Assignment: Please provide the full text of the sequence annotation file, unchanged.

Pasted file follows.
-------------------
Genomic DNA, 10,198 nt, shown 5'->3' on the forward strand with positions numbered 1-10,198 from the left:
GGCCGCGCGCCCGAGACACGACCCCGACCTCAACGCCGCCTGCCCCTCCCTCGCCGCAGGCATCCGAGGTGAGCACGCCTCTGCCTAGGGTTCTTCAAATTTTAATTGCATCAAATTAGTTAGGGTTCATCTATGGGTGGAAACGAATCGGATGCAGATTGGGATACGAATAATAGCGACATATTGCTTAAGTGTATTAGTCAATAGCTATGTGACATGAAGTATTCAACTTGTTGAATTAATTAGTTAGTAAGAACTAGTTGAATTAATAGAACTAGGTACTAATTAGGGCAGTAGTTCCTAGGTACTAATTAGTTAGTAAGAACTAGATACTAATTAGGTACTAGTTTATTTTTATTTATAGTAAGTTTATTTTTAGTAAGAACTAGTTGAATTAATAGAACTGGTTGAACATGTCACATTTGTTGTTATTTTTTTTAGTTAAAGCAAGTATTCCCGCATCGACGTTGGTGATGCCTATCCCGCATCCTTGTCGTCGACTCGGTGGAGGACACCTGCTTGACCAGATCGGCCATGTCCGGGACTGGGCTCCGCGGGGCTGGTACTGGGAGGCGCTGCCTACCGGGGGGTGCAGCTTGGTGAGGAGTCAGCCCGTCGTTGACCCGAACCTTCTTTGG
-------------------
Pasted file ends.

Genomic DNA, 10,198 nt, shown 5'->3' on the forward strand with positions numbered 1-10,198 from the left:
GGCCGCGCGCCCGAGACACGACCCCGACCTCAACGCCGCCTGCCCCTCCCTCGCCGCAGGCATCCGAGGTGAGCACGCCTCTGCCTAGGGTTCTTCAAATTTTAATTGCATCAAATTAGTTAGGGTTCATCTATGGGTGGAAACGAATCGGATGCAGATTGGGATACGAATAATAGCGACATATTGCTTAAGTGTATTAGTCAATAGCTATGTGACATGAAGTATTCAACTTGTTGAATTAATTAGTTAGTAAGAACTAGTTGAATTAATAGAACTAGGTACTAATTAGGGCAGTAGTTCCTAGGTACTAATTAGTTAGTAAGAACTAGATACTAATTAGGTACTAGTTTATTTTTATTTATAGTAAGTTTATTTTTAGTAAGAACTAGTTGAATTAATAGAACTGGTTGAACATGTCACATTTGTTGTTATTTTTTTTAGTTAAAGCAAGTATTCCCGCATCGACGTTGGTGATGCCTATCCCGCATCCTTGTCGTCGACTCGGTGGAGGACACCTGCTTGACCAGATCGGCCATGTCCGGGACTGGGCTCCGCGGGGCTGGTACTGGGAGGCGCTGCCTACCGGGGGGTGCAGCTTGGTGAGGAGTCAGCCCGTCGTTGACCCGAACCTTCTTTGG